Even as Obama flew back across the Atlantic from Spain after cutting short a European trip, aides were hastily assembling the details of his visit to Texas on Tuesday at the invitation of Dallas Mayor Mike Rawlings. The White House said Vice President Joe Biden also will attend the memorial service, as will former President George W. Bush, who will deliver brief remarks.

For Obama, the week’s events represented his latest effort to confront two of the great crises of his term: mass shootings and growing outrage over how police use force.

“I think that the overwhelming majority of people who are involved in the Black Lives Matter movement, what they really want to see is a better relationship between police and the community,” Obama said at a news conference in Spain. At the same time, he added, “I would hope that police organizations are also respectful of the frustrations people in these communities feel and not just dismiss these protests and complaints.”

A senior administration official said the president feels he must reach out to law enforcement after voicing the anguish of many African-Americans following the shootings in Louisiana and Minnesota.

Obama “channeled a lot of frustration on behalf of the African-American community, that not enough progress has been made” in curbing the excessive use of force, said the official, who spoke on the condition of anonymity in order to discuss internal White House thinking.

But in at least one Dallas church, Obama’s planned trip triggered its own degree of frustration. “Mr. President, I love you, I support you, I’ve defended you. But I need you to go to Minnesota,” the Rev. Frederick Haynes III said Sunday at Friendship-West Baptist Church in South Dallas. “Maybe if the same energy and love we bring when blue lives die, maybe if we bring that same attention, affection and love when black folk get killed in the hands of cops, maybe we’ll save a generation.”

The White House has not announced plans for Obama to travel to Baton Rouge or Minneapolis. But aides said he planned to address the issues raised in both cities on Tuesday and in the weeks ahead.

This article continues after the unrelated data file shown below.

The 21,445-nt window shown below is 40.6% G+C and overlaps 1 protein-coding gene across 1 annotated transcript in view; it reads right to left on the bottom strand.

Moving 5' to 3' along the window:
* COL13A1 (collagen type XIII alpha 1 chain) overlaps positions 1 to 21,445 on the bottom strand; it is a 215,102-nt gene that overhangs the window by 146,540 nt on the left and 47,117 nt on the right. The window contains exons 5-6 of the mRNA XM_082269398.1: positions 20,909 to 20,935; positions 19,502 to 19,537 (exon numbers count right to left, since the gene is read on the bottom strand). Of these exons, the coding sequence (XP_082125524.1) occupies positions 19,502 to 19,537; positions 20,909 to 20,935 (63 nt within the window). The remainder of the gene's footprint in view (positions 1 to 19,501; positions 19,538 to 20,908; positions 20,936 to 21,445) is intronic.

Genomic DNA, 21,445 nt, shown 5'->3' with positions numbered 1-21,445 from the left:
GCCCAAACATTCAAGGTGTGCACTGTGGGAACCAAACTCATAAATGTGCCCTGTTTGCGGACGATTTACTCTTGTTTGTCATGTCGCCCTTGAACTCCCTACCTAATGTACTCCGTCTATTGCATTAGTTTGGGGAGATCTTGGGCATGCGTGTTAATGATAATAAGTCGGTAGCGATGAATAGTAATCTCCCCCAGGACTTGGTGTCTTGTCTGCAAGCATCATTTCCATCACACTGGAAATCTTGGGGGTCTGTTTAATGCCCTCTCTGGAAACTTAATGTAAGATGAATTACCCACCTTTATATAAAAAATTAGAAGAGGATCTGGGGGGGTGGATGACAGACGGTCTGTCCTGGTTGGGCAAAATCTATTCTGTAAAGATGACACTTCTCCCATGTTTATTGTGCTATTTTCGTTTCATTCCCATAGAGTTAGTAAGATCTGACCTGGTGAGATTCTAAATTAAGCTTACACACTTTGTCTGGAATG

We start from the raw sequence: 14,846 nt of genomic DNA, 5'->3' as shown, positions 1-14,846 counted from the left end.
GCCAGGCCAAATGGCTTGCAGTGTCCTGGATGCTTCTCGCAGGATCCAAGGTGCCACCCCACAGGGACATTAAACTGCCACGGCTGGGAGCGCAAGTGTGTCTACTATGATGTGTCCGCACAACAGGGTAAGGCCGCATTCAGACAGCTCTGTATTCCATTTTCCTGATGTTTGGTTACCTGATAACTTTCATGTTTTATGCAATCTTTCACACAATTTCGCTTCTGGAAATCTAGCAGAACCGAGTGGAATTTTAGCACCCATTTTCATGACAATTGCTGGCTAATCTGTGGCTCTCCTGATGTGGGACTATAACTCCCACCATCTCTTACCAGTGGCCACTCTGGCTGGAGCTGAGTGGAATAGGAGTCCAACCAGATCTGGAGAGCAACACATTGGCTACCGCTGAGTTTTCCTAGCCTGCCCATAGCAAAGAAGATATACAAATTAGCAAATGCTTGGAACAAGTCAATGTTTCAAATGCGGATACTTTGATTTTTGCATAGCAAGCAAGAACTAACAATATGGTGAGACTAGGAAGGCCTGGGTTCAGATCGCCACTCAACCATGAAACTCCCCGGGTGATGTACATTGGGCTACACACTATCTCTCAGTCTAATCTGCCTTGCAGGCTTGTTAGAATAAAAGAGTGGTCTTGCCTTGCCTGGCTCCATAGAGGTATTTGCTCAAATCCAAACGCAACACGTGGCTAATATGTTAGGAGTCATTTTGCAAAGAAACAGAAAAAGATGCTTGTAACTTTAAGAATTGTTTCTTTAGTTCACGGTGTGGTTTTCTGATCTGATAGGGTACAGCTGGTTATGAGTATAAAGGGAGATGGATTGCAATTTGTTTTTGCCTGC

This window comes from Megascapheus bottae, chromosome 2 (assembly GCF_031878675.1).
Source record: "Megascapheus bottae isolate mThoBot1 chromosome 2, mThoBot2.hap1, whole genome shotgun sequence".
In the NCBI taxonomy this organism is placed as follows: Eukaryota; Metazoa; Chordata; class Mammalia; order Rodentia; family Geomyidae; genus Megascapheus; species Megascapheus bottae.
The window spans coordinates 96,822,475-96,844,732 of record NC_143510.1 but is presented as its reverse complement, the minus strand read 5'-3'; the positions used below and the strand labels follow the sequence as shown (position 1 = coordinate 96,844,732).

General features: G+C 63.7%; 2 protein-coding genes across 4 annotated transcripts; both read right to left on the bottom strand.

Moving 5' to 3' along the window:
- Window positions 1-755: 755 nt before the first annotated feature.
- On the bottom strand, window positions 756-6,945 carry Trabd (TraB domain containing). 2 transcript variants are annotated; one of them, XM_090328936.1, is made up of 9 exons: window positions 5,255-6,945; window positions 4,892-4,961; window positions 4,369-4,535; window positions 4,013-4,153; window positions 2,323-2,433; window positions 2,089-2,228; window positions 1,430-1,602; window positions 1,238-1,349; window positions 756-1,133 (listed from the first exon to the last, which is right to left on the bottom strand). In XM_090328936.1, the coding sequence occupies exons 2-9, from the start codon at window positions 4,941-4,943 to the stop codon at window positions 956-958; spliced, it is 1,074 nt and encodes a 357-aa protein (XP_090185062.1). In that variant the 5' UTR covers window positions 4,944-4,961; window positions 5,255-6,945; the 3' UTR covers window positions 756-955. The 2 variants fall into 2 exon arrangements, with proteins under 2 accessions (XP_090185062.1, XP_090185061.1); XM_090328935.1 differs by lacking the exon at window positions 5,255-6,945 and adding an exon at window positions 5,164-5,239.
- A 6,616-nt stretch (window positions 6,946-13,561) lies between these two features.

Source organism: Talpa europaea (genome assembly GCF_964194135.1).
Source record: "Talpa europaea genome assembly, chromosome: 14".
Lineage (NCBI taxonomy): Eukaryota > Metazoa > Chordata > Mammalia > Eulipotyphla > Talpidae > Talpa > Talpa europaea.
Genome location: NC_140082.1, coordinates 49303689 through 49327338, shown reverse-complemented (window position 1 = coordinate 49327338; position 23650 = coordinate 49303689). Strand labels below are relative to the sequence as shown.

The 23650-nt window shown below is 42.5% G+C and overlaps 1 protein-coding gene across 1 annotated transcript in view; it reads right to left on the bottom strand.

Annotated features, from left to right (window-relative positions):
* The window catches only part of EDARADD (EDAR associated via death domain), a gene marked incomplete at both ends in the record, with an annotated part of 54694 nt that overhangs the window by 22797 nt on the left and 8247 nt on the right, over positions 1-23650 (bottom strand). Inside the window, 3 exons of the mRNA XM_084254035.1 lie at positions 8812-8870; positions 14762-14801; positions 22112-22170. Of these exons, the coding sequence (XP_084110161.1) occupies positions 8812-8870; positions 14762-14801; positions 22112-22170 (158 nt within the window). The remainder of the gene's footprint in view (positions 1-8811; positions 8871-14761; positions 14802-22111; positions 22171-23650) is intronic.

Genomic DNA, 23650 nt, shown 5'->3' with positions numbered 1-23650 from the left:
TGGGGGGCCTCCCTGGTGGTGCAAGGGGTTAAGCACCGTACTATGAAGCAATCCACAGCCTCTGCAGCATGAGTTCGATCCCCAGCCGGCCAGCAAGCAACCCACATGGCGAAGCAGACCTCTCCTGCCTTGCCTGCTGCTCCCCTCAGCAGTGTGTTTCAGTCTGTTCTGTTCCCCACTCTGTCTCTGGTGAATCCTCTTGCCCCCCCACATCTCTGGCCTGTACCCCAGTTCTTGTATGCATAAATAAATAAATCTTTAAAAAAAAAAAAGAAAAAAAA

The national divide even extended to the Dallas religious community. Robert Jeffress, pastor at the First Baptist Church, shared a different message during a Sunday interview on “Fox & Friends.”

“The New Testament says in Romans 13:4 that law enforcement officers are ministers of God sent by God to punish evildoers,” he said, adding that he was “sick and tired of so-called ministers who do nothing but sow seeds of distrust and disrespect for the police.”

At a news conference in Minnesota, St. Paul Police Chief Todd Axtell spoke in equally blunt terms in expressing his support for police. “It’s really a disgrace,” he said of Saturday night’s protests over Castile’s death, according to Reuters. “Protesters last night turned into criminals. And I am absolutely disgusted by the acts of some, not all, but some.”

On CBS’s “Face the Nation,” two prominent figures from New York also expressed differing views. Former New York mayor Rudy Giuliani condemned the Black Lives Matter movement, which arose after the 2014 fatal shooting of Michael Brown by a white police officer in Ferguson, Mo.

“When you say black lives matter, that’s inherently racist,” Giuliani said. ”Black lives matter. White lives matter. Asian lives matter. Hispanic lives matter. That’s anti-American, and it’s racist.”

But New York City Police Commissioner William Bratton, who once served as Giuliani’s police commissioner, sounded a conciliatory note. Noting that he has had nearly 600 meetings with community leaders and activists in recent years, Bratton said, “It’s been a time of healing.”